The chief executive of the Shannon Region Fisheries Board said yesterday there were no fish remaining in the spawning grounds affected by the landslide in the Stacks Mountains in north Kerry last weekend. ...However, the full effects of the landslide on the Smearlagh and Feale rivers may not be felt for five to 10 years, because of the migratory pattern of the life-cycle of the fish. ...Residents have called for a change in the county council development plan which has designated the Stacks area for wind farm development.
I am extremely concerned at the detrimental impact the construction of wind turbines on the land adjacent to High Elms Lane, Benington could have on wildlife. It is well known locally that this site supports a large and varied wildlife and many of the species are of national and international importance. It has taken a long time and sympathetic farming to encourage so many species to thrive in this area. A total of 26 mammal species (not counting bats) and 75 bird species have been recorded around the proposed wind farm, along with various amphibians and reptiles.
A series of events on bats look set to be overshadowed by problems affecting the mammals' chances of survival, according to an expert. Anne Youngman, the Bat Conservation Trust's Scottish officer, said wet weather may have hit the breeding season for a second year running. ...On the agenda is a presentation on wind farms in mountain areas of Portugal. Ms Youngman said: "Wind farms were a hot topic at the last symposium. "In Germany, there are turbines above forests and the mortality rate of bats has been found to be high.
It's wild, it's out there and it matters to almost everybody, even if they hardly ever see it. Scotland's remote and untamed mountains, moors and glens have been given overwhelming backing in a major new poll for the conservation agency, Scottish Natural Heritage (SNH). Over 90% of people interviewed said they thought it important for Scotland to have wild places. Of the 1304 who were questioned, only six suggested wild land was not important. More than 60% of Scottish residents said that action was needed to protect wild areas from being damaged by modern buildings, bulldozed tracks, mobile phone masts, electricity pylons or wind turbines. About 50% thought that wild places were under threat.
"This is an extremely commendable decision by the Scottish Government that is absolutely right for Scotland. It sends a very strong message that in meeting our ambitious, and welcome, renewable targets we do not have to sacrifice our most important environmental resources. The Government has made it clear, in repeated statements on this issue, that renewables must be delivered, but not at any price.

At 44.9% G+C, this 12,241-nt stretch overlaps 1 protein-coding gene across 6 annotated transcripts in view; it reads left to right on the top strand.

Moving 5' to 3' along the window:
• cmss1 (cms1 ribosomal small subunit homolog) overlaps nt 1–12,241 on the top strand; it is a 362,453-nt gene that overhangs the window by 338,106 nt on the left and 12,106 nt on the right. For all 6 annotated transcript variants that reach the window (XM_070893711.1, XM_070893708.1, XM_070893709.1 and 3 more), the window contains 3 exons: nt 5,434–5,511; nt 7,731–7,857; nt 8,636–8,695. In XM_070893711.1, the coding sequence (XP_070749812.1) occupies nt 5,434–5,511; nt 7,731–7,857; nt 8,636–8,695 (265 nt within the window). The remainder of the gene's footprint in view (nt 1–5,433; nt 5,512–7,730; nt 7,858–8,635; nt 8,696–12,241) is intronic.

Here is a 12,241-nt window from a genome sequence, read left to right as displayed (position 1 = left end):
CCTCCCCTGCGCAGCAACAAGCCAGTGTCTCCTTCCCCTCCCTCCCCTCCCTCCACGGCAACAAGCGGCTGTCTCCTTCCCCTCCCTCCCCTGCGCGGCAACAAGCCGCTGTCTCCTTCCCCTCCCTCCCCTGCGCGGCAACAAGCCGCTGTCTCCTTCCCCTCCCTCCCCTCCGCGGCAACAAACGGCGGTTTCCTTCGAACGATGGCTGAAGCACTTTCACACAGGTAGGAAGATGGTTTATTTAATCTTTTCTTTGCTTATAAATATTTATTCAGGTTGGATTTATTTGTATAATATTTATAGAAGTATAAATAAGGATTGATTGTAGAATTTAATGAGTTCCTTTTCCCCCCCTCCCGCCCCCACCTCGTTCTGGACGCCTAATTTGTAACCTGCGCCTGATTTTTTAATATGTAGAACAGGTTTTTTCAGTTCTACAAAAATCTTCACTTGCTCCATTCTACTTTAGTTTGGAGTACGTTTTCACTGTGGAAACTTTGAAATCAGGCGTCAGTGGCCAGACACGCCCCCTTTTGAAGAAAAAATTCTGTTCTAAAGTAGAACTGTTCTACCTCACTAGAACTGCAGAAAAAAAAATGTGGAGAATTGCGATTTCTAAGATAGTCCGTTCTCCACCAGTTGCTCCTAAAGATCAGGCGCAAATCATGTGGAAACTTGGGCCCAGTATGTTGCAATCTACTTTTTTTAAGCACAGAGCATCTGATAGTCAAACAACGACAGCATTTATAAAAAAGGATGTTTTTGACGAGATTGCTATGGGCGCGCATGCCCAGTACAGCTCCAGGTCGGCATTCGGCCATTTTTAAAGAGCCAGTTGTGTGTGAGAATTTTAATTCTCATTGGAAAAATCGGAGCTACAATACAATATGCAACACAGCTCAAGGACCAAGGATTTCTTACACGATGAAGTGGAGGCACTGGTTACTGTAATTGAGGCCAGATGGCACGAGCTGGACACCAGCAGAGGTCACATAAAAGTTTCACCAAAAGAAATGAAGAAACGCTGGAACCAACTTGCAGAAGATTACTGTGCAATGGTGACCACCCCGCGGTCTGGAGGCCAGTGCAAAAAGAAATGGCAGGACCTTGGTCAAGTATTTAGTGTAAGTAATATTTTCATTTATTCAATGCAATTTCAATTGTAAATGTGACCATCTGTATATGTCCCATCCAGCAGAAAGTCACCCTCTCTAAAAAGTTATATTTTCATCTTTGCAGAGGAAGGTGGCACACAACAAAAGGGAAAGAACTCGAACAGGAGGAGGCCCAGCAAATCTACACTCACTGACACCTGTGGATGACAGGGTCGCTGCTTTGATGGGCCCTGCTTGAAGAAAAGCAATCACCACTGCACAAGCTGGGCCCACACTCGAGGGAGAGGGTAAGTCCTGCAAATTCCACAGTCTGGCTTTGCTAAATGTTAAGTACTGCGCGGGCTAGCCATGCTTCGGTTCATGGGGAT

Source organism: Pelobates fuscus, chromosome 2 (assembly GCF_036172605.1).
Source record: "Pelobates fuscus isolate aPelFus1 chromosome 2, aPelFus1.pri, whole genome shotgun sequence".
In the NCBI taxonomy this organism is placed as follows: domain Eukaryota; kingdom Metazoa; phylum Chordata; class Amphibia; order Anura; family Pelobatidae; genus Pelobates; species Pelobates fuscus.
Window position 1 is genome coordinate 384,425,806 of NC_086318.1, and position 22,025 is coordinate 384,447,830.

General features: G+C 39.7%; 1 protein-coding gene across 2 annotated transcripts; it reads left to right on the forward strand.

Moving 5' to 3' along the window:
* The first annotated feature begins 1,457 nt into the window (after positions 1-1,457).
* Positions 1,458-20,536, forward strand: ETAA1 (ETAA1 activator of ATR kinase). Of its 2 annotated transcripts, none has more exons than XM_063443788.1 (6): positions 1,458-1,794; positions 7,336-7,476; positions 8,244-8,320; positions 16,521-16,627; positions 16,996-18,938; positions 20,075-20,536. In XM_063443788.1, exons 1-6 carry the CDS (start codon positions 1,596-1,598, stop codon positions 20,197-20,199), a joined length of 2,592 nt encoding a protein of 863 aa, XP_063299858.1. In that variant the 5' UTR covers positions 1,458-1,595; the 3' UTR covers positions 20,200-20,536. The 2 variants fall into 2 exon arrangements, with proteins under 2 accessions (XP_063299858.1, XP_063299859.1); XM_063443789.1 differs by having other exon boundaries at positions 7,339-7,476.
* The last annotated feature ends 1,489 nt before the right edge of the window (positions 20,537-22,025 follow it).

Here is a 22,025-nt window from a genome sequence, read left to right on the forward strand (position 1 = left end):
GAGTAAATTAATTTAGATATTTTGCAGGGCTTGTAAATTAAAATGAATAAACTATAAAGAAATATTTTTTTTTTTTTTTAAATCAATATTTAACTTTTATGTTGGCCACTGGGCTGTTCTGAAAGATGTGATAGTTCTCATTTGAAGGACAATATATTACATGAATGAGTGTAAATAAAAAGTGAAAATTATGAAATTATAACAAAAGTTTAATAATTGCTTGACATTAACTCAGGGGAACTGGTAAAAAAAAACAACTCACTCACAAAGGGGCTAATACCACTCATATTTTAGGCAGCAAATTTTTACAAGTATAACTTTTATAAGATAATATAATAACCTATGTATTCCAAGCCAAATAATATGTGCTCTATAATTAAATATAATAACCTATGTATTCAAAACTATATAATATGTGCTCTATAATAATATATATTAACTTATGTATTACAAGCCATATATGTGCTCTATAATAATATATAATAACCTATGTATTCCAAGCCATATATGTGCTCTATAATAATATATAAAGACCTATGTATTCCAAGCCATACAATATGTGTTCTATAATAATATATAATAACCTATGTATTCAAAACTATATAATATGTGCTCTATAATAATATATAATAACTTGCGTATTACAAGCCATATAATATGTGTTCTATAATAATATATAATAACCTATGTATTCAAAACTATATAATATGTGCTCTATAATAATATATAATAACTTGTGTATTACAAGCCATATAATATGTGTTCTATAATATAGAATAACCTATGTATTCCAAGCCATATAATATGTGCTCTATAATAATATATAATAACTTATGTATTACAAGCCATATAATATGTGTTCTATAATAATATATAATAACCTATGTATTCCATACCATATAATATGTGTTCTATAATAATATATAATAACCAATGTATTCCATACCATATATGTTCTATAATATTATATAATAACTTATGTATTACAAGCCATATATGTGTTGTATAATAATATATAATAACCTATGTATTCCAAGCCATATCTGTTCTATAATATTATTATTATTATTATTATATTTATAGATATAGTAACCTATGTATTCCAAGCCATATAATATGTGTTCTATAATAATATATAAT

Plans by Lewis Windpower for a wind farm at Barvas Moor in Lewis have been refused consent on the grounds of incompatibility with European law. Ministers have concluded that the proposed 181 turbine Lewis Wind Farm would have a serious impact on the Lewis Peatlands Special Protection Area, which is designated under the EC Birds Directive and protected under the EC Habitats Directive. ..."European legislation requires a specific procedure to be followed when proposals which could potentially affect Special Protection Areas come forward. I considered all the relevant issues and concluded it would not be possible to approve this application.
Scotland's vast expanses of peat bogs are regarded as our equivalent of the rainforests, and 17 per cent of the world's "blanket bog" is in this country. In all, Scottish peatlands cover some 1.9 million hectares and contain about two billion tons of carbon - roughly four times the UK's annual output - as well as "sucking in" carbon from the atmosphere. But the wild land on Lewis could be turned into an industrial landscape if the building of 176 turbines is granted approval, and other vital peatlands face the same fate. ...The Scottish Government has said it is "minded to refuse" the £500 million project but has yet to make a final decision. If it does go ahead, thousands of tonnes of peat would be excavated from the moor and huge amounts of concrete and aggregates poured into the ground to accommodate the foundations, roads and sub-stations. ..."In the headlong rush to cut carbon emissions, the EU and the UK government are throwing money into renewable energy without any coherent planning strategy to determine where wind farms should and shouldn't be built.
... yesterday, councillors refused the proposals after considering comments from Tim Page, conservation adviser for Natural England. Mr Page said the development, which would be close to the Humber Estuary Special Protection Area, would have an adverse effect on wildlife. He said: "We advise that the council is not in a position to conclude that there will not be an adverse effect on the estuary." This was supported by the councillors sitting on the committee. Coun John Colebrook (Con, Humberston and New Waltham), said: "There is no point in having a conservation area and then making ways of intruding into it."